After an early breakfast at 8am and disappointigly finding out that Joya de Ceren — the Pompeii of El Salvador — was temporarily closed for renovations, we instead set off for San Andres: a pre-Columbian site in El Salvador beginning in 900 BC and abandoned by 250 AD after the volcanic eruption of Lago Ilopango.

 

 

This site was occupied again in the 5th Century, along with many others in the valley of Zapotitán. Then between 600 and 900 AD, San Andrés became the capital of a Mayan district with control over the other regions of Valle de Zapotitán.

After paying the $5 USD admission fee and washing our hands with a quick vaccine card and temperature check, we were treated to a 45 minute guided tour of the site (Spanish speaking only).

 

 

From San Andres we then drove onto Lake Coatepeque for lunch. Created from a volcano, the lake is located 20 minutes south of the city of Santa Ana with an altitude of 745 meters above sea level and a depth of 115 meters. 20,000 people live around the lake.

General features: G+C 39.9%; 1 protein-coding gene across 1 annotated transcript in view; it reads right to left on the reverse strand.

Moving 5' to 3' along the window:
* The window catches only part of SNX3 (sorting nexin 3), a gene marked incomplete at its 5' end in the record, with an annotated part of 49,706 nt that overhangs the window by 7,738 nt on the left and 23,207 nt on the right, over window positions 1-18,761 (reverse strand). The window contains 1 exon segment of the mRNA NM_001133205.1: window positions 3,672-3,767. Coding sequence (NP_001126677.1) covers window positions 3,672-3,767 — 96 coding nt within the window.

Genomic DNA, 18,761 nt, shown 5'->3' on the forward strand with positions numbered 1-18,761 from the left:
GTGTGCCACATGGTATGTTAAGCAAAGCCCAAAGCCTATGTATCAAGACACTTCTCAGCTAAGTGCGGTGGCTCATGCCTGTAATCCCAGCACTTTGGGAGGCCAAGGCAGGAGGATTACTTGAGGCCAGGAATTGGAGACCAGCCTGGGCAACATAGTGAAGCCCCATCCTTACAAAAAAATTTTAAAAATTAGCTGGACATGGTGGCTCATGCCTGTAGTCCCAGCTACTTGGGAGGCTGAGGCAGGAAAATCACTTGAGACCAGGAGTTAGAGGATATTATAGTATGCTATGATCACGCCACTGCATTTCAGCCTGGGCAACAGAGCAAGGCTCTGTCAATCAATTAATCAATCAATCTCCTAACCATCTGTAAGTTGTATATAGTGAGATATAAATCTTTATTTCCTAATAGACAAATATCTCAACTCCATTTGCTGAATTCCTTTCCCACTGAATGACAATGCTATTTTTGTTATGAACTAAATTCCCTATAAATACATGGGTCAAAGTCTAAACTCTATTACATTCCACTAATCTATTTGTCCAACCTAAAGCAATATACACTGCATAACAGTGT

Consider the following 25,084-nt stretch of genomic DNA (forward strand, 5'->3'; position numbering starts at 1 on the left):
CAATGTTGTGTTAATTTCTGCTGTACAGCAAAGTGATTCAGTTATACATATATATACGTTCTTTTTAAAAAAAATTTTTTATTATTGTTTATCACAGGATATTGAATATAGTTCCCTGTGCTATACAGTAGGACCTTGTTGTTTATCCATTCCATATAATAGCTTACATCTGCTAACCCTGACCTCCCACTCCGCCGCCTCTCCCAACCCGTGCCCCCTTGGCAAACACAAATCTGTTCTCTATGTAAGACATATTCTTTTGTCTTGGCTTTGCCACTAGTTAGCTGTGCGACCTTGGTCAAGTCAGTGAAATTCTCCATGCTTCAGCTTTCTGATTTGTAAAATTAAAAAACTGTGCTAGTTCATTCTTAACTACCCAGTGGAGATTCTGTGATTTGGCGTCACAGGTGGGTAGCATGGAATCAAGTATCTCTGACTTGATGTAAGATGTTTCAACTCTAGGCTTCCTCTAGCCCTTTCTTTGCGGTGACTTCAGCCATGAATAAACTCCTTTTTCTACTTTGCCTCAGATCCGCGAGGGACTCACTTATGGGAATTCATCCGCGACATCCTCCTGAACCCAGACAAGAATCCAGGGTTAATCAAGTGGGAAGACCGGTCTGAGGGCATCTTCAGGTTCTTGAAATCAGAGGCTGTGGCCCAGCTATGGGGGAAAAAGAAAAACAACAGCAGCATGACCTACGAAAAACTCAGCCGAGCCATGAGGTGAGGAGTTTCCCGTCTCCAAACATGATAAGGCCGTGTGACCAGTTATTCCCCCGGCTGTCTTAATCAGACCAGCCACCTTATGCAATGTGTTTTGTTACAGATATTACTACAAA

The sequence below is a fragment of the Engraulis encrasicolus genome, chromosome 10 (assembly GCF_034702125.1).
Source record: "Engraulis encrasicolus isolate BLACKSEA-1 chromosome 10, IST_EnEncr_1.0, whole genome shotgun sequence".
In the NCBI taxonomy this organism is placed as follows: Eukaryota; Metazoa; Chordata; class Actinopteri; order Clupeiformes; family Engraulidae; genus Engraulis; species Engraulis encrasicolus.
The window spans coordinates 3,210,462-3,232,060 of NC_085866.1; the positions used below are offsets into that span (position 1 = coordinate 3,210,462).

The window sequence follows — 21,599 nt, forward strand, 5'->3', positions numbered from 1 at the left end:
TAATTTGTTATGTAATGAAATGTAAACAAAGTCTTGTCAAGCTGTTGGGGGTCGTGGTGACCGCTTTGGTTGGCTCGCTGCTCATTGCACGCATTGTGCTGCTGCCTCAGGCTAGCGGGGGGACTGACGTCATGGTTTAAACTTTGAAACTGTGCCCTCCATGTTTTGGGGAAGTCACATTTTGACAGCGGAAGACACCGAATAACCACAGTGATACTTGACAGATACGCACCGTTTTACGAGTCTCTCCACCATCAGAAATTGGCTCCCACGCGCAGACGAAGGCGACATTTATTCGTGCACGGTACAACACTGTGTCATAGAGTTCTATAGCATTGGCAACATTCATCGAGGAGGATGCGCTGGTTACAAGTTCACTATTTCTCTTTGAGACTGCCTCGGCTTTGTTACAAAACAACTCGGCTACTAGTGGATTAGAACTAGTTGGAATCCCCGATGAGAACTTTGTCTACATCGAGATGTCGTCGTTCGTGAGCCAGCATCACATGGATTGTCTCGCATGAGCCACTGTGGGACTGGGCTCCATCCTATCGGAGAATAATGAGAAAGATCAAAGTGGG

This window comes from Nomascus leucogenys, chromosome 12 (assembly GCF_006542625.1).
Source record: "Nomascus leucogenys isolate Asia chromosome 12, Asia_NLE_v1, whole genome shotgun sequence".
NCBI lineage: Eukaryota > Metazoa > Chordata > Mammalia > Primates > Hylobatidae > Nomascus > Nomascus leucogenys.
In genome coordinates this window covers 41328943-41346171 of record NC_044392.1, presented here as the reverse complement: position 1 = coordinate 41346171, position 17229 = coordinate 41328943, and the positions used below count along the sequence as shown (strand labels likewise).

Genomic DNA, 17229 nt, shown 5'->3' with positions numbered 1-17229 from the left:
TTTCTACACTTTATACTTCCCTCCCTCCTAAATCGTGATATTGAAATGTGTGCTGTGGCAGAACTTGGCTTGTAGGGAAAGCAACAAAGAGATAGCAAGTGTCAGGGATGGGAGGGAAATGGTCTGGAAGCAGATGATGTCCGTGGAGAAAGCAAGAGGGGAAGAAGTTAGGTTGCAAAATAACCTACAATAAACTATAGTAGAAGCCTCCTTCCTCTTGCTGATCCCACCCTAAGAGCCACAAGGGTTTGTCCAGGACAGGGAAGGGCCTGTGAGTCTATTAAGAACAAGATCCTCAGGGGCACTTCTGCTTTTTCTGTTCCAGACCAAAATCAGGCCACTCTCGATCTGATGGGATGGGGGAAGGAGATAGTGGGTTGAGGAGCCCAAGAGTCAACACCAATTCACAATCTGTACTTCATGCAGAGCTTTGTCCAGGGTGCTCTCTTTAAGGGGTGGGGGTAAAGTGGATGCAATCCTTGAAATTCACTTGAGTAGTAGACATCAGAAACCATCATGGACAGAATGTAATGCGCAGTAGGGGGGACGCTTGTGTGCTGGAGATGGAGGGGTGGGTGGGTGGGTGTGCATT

A splendid scenery for an alfresco lunch by the water.

 

 

The lunch was so filling that everyone fell asleep. On my birthday of all days. Hmph!

 

 

Driving on for another 30 minutes we managed to reach Tazumal an hour before closing at 4pm. Like San Andres, Tazumal is a pre-Columbian Maya archeological site excavated in the 1940s. 

 

 

But unlike San Andres, there is no guided tour; once you pay the $5 admission fee, wander and climb up to your heart’s content here.

 

 

The best part was when we sat on the grass and watched the world go by.

 

 

Leaving at 4pm right at closing, we drove back east 20 minutes to Santa Ana, the second largest city in El Salvador.

Everyone comes to Santa Ana not only for a more authentic Salvadorian experience, but also for the Cathedral. Are we in Milan?

 

 

Right by the cathedral in the public square is the gloriously built Santa Ana Theater:

 

 

Don’t miss the other architecture in this area unique to Santa Ana; you can’t find this in San Salvador as readily.

 

 

Golden hour is the best hour:

 

 

After a light dinner and drinks at Simmer Down we then headed back to San Salvador while making a pit stop grabbing wine, beer, spirits, and snacks at a local gas station.

Returning to our hotel hour later at 7:30pm, we kicked it on our balcony rooftop back and went in deep the usual monsoon way when we’re in good company.

Happy birthday to me.

 

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